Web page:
Electricity lines: Software recognises defects on pictures of electricity pylons
In the future, pattern recognition software may result in much quicker maintenance of Energinet’s electric components. This can be accomplished by automating the inspection of a large number of pictures that drones take of overhead lines and electricity pylons. This entails challenges – but also has great potential.
Drone and helicopter inspections are already a reality when Energinet checks electric components for rust and other possible defects. The pictures are examined to assess whether there could be defects in, for example, electricity pylons.
The need to make the process of manually checking pictures easier nevertheless arises now because a large number of cables and pylons from the 1960s and 1970s must soon be checked thoroughly for any need for renovation. This means that there will be a huge number of pictures that need to be scrutinised, and it will thus be highly useful to automate the process, if possible.
Digital model can ‘detect’ defects
Pictures are data, and data can be put into algorithms. There is therefore a very promising potential in examining how pattern recognition software can be used to ‘detect’ defects or repair needs in the various electric components.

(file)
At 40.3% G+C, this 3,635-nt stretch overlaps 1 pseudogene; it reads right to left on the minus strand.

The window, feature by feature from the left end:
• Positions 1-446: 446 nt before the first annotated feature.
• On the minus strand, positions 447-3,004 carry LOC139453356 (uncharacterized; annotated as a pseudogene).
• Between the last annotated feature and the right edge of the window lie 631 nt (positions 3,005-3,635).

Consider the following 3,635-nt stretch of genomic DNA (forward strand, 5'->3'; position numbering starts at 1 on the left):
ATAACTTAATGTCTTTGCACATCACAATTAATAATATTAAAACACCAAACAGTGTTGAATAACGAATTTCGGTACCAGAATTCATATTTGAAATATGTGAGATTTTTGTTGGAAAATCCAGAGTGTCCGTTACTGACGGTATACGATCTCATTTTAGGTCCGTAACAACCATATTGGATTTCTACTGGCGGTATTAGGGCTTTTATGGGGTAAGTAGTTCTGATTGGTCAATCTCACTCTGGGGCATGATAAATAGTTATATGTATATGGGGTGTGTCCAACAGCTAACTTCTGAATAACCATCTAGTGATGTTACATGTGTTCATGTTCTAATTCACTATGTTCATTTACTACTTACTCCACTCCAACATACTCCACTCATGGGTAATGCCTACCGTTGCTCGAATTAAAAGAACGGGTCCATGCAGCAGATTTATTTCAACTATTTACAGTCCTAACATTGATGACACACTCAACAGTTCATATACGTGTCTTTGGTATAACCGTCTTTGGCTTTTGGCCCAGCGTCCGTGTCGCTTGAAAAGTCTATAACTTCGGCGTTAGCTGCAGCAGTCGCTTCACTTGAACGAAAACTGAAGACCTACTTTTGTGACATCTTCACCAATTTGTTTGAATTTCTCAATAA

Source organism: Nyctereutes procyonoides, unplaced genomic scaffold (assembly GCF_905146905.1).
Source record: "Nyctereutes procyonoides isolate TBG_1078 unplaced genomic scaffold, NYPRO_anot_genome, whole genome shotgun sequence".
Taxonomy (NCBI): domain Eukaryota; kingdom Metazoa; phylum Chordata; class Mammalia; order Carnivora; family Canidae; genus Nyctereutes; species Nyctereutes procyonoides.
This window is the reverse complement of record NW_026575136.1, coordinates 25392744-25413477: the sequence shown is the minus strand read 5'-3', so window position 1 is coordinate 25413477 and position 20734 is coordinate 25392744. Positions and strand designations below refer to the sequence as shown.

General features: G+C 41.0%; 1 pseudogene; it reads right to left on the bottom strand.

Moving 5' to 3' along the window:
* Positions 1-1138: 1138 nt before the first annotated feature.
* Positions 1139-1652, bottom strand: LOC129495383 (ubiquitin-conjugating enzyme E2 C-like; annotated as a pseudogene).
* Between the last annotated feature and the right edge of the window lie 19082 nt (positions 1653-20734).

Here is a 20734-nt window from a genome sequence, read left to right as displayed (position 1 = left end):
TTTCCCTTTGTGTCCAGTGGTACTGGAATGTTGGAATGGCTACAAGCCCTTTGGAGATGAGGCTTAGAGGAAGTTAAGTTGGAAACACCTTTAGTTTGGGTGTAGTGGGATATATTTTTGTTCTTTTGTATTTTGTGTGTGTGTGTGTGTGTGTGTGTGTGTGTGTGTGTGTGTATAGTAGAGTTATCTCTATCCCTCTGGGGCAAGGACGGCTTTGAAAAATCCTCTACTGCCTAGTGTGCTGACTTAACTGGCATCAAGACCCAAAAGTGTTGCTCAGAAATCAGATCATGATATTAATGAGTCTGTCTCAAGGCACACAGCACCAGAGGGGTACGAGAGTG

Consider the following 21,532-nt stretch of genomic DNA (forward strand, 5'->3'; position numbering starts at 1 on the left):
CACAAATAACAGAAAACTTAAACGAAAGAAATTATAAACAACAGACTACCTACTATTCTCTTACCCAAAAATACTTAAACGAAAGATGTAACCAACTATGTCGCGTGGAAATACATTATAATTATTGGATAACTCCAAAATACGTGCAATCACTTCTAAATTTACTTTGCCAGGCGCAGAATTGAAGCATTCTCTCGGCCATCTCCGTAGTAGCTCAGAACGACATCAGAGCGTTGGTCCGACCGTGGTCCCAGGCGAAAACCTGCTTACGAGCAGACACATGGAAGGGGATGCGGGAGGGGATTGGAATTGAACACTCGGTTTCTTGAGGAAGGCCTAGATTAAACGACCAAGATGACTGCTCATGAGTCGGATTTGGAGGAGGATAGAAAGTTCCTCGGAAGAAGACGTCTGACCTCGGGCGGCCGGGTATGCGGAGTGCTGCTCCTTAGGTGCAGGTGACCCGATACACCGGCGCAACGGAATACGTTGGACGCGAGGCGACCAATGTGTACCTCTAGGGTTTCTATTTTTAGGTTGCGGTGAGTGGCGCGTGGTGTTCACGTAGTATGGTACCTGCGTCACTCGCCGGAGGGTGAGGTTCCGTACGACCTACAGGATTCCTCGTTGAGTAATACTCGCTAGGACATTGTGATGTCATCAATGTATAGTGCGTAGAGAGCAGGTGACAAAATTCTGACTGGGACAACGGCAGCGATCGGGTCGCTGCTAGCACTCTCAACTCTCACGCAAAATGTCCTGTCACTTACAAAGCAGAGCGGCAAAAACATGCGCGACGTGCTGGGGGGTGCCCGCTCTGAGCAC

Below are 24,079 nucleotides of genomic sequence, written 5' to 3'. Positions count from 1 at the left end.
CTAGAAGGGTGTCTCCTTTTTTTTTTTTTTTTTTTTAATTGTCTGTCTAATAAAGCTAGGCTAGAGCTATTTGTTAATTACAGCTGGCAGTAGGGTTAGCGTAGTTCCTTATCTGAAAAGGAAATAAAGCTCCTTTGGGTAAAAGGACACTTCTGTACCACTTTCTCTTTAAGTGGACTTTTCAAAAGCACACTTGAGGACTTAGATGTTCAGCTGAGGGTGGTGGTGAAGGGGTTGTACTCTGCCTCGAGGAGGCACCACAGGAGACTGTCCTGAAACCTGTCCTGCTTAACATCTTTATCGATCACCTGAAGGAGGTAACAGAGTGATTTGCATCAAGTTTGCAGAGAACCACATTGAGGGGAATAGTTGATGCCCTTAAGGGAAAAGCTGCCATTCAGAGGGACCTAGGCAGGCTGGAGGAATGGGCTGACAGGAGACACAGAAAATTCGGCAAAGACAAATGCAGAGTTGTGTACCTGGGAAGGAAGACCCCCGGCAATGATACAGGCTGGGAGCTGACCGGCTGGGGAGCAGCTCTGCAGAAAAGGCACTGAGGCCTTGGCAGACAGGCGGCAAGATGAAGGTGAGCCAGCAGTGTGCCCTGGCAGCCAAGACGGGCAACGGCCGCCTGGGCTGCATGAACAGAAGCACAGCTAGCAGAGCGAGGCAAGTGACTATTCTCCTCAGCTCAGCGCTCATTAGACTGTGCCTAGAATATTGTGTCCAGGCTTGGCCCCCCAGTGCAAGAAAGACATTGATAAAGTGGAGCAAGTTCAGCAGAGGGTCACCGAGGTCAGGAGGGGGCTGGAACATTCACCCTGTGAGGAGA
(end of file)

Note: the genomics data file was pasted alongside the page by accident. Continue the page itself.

On a trial basis, Energinet is therefore supplying a large quantity of data – pictures of components with rust or other defects – to a Norwegian company, which then works on creating the digital model that, in the future, will hopefully be able to ‘see’ when there is a need for maintenance. The pictures have been chosen by Energinet on the basis that it must not be too easy for the algorithm – for example, there are also pictures of components on which it is difficult to see the rust because there are trees and leaves in the background.
Technology not completely ready
The idea is that, in the future, it will only be necessary to look at a much smaller number of pictures based on a selection made by the sorting algorithm. Optimally, the trial will make it possible to create an intelligent electricity grid that can auto-report the need for maintenance of a pylon or cable.
“The challenge is that the pictures must be sharp and the areas with rust must be marked for the digital algorithm to be able to learn and, in the long term, assess whether a cable is rusty,” says Lars Rasmussen, Senior Engineer in Energinet.
“At the same time, the construction of both the algorithm and the database which will form the basis from which the algorithm can learn to ‘see’ rust, takes a long time. The technology is not completely ready yet. But the method can potentially be used to check all our material to provide us with knowledge about the need for repairs, both quicker and easier.”
This picture is an example of how an algorithm will deliver a picture to our technical experts, who can assess whether there is a defect. The algorithm can thus both show where there are defects and deselect the pictures which do not show any defects.
Digitalisation in Energinet
Digitalisation is one of 4 strategic objectives in Energinet’s strategy “Energy across borders”.
In 2020, we have promoted innovation in the energy sector through working together on experiments for smart energy solutions in the green transition.
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